Labs start ‘Edisonian’ quest for perfect future fuel 

Source: Amanda Peterka, E&E reporter • Posted: Tuesday, June 30, 2015

The Department of Energy will soon launch an effort involving 10 national laboratories that aims to find the perfect fuel and engine combination of the future.

The program will involve screening types of fuels for both engines that are on the road today and engines of the future. It’s meant to help the country achieve fuel efficiency gains and meet greenhouse gas reduction goals, said Reuben Sarkar, deputy assistant secretary for transportation in DOE’s Office of Energy Efficiency and Renewable Energy.

At DOE’s annual bioenergy conference in Washington, D.C., last week, where officials outlined the new program, Sarkar called it a “very provocative and challenging paradigm shift” that will force fuel producers and car companies to work together in ways they haven’t in the past.

“Bringing a new fuel to market is a very challenging thing, to say the least, yet we’re quite aware there’s gains to be achieved,” Sarkar said. “It’s on our shoulders to help find pathways that get those efficiency gains in the marketplace.”

President Obama requested $27 million for the new program, called “Optima,” in his fiscal 2016 budget request for DOE. Over the last year, the national laboratories and DOE have been working to lay the groundwork. The department is aiming for an October start date.

Optima will take place in stages, with the first consisting of a survey of the types of new fuels being developed and which look the most promising. The team plans to develop a framework and multiple screening procedures for testing the properties of fuels to develop a sort of library.

“We want to create a predictive knowledge base where for any combustion environment we can predict what fuels are best available to go into that cylinder,” said Blake Simmons, biofuels program leader at Sandia National Laboratories, “so we never have to repeat the Edisonian approach of what we’re doing today and over the next 10 years.”

“We know that this is very ambitious — and dare I say nothing like this scale has ever been attempted before,” Simmons added.

Researchers will first focus on finding the best fuels — defined as those that are most sustainable and maximize performance — for spark ignition engines that are on the road today. According to John Farrell, a laboratory program manager at the National Renewable Energy Laboratory, the goal is to introduce into the market the best fuels for those engines by 2025.

A second research effort will focus on developing new, more efficient engines and the fuels by which they can be powered, Farrell said. The researchers’ target for introducing a new engine-fuel combination is 2030.

“There’s a simple question that really is at the heart of what we’re looking to do here. That’s to identify what fuel properties are really important,” Farrell said. “In the case of spark ignition engines, there’s been a lot of work over the past several years focusing on identifying what properties are important. But technologies are changing and technologies are improving.”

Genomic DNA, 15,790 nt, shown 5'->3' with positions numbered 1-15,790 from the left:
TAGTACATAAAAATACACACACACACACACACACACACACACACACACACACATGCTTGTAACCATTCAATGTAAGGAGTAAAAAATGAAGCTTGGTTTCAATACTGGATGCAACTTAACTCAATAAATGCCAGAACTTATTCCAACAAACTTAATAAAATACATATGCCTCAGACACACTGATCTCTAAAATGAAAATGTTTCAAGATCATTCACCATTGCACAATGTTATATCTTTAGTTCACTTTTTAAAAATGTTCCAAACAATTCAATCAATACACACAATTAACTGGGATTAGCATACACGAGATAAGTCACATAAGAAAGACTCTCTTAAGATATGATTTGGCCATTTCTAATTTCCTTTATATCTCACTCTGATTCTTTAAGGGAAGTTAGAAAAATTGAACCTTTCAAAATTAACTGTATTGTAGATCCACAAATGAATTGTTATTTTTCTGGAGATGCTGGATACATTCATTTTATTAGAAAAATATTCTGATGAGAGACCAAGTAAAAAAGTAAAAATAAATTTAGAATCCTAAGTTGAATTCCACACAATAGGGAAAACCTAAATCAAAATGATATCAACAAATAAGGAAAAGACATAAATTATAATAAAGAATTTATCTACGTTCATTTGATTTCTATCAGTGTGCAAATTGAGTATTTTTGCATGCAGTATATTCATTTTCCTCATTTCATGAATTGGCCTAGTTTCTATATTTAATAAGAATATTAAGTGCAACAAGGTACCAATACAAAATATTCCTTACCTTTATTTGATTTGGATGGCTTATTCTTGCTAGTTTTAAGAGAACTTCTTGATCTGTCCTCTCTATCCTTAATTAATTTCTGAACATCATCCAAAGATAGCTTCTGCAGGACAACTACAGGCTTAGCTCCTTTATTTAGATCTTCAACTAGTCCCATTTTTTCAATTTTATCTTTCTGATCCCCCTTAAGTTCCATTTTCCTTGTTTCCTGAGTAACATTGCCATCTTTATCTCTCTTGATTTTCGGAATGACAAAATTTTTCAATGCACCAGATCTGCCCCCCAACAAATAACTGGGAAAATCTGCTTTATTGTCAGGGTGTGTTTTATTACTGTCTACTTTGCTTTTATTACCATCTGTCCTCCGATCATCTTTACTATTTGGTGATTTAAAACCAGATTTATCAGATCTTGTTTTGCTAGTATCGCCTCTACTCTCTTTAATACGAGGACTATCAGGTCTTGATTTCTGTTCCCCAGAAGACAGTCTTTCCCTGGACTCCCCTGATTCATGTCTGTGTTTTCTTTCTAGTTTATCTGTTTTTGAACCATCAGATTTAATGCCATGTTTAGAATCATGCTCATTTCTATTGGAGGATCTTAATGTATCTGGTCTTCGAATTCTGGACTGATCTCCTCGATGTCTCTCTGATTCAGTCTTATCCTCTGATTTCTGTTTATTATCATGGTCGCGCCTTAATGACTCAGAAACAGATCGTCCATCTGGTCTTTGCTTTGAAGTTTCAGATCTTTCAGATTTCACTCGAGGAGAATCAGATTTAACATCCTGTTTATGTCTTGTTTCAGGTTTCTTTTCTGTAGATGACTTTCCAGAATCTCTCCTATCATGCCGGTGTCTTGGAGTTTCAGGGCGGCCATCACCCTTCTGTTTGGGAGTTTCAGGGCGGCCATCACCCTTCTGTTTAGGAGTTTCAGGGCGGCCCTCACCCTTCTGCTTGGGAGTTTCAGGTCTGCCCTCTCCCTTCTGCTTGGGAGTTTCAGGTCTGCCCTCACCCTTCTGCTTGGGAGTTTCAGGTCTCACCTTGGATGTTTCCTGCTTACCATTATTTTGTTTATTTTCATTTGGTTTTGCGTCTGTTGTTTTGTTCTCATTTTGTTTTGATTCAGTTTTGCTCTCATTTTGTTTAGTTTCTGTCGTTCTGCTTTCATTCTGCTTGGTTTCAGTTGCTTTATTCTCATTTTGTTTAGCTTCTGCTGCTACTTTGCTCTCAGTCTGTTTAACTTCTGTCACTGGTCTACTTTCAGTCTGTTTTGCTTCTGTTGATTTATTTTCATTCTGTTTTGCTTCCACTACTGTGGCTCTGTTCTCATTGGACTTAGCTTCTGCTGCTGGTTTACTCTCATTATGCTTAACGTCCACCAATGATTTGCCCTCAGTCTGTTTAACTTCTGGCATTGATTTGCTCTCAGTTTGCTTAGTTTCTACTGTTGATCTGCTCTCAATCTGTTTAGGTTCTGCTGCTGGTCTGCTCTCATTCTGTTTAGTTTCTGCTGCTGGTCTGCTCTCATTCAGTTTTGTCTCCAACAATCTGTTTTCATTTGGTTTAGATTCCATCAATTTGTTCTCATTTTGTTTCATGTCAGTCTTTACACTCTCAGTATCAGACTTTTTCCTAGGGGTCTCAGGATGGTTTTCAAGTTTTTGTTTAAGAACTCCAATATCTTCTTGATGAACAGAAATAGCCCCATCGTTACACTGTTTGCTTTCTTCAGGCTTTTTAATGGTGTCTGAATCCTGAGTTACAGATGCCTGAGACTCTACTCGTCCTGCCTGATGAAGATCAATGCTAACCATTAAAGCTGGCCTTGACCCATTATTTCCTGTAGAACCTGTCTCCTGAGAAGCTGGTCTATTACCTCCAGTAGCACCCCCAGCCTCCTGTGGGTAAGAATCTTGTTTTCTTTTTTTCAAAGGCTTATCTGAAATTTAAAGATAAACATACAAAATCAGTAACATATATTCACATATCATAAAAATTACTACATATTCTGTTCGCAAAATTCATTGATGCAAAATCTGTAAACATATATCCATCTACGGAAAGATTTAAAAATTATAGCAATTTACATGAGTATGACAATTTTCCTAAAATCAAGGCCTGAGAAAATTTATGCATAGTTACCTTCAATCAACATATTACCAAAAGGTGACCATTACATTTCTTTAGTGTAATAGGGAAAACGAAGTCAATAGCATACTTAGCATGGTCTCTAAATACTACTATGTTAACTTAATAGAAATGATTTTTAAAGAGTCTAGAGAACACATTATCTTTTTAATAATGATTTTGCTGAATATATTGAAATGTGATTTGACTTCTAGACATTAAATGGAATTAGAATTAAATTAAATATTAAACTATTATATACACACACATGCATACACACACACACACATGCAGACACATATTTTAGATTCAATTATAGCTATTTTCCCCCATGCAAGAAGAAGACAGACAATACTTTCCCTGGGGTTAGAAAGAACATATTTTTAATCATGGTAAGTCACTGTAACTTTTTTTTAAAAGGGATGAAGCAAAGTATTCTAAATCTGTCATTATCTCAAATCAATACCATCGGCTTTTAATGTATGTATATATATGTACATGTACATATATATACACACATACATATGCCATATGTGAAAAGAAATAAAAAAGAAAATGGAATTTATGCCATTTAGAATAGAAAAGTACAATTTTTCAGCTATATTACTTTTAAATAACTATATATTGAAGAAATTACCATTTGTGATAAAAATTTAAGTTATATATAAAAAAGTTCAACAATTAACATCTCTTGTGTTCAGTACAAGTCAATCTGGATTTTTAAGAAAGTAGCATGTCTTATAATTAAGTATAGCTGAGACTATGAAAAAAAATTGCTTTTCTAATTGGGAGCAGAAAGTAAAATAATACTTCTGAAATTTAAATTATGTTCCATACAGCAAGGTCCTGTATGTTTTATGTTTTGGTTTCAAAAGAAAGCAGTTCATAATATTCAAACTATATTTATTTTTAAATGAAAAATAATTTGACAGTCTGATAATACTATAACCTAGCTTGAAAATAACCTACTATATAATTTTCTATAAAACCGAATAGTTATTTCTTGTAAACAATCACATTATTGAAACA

Along with biofuels, the effort will also examine the roles natural gas and hydrogen fuels can play in boosting the performance of car and truck engines.

Officials last week acknowledged that the success of their venture will depend on the extent to which they can get stakeholders in the fuels and auto industries to work together.

“Typically, Big Energy and Big Auto sort of don’t talk to each other,” Simmons said. “And I think that’s been an opportunity lost in terms of advancing the field in the state of the art in terms of performance. … I think bringing these two sectors together and these two efforts together will give us something that is unprecedented.”

Earlier this month, DOE held a first listening session with stakeholders.

James Anderson, a technical expert at Ford Motor Co., last week said automakers have previously treated fuel “as a kind of noise factor” when it comes to developing engines. He said DOE’s role should extend beyond developing new engines to helping car manufacturers transition to using them in vehicles.

When it comes to rolling out new engine-fuel systems, a big challenge will be getting consumer buy-in, according to John Eichberger, vice president of government relations at the National Association of Convenience Stores, which represents gas stations.

Although consumers have expressed support for more environmentally sensitive fuels, they tend to make purchases at the pump based on their wallets, he said. Persuading consumers to buy a new type of fuel might require a “herculean” public education effort, he said.

“They want their performance; they want cleaner air; they want all these things that we’re talking about, but will they pay for it?” Eichberger said. “We need to figure out how to get it to market in the most cost-efficient manner as possible.”

Eichberger cautioned that gas stations would be hesitant to invest in equipment for new fuels if they’re not sure the investment will pay off.

“Putting in a new fuel is a lot different than trying a new candy bar. You have to do a lot more,” he said. “If you put a candy bar on the shelf and it doesn’t sell, you pull it off. Once you make the investment in a new fuel, you’re stuck.”

NREL’s Farrell acknowledged the heavy lift. He said the DOE project would take into account how easy it is to commercialize different types of fuels.

“Given the complexity of introducing both new fuels and vehicles, we also recognize that we probably only have one shot at this,” Farrell said. “And so we want to make sure that we really have covered all the bases and done all the work necessary to define what that fuel should be.”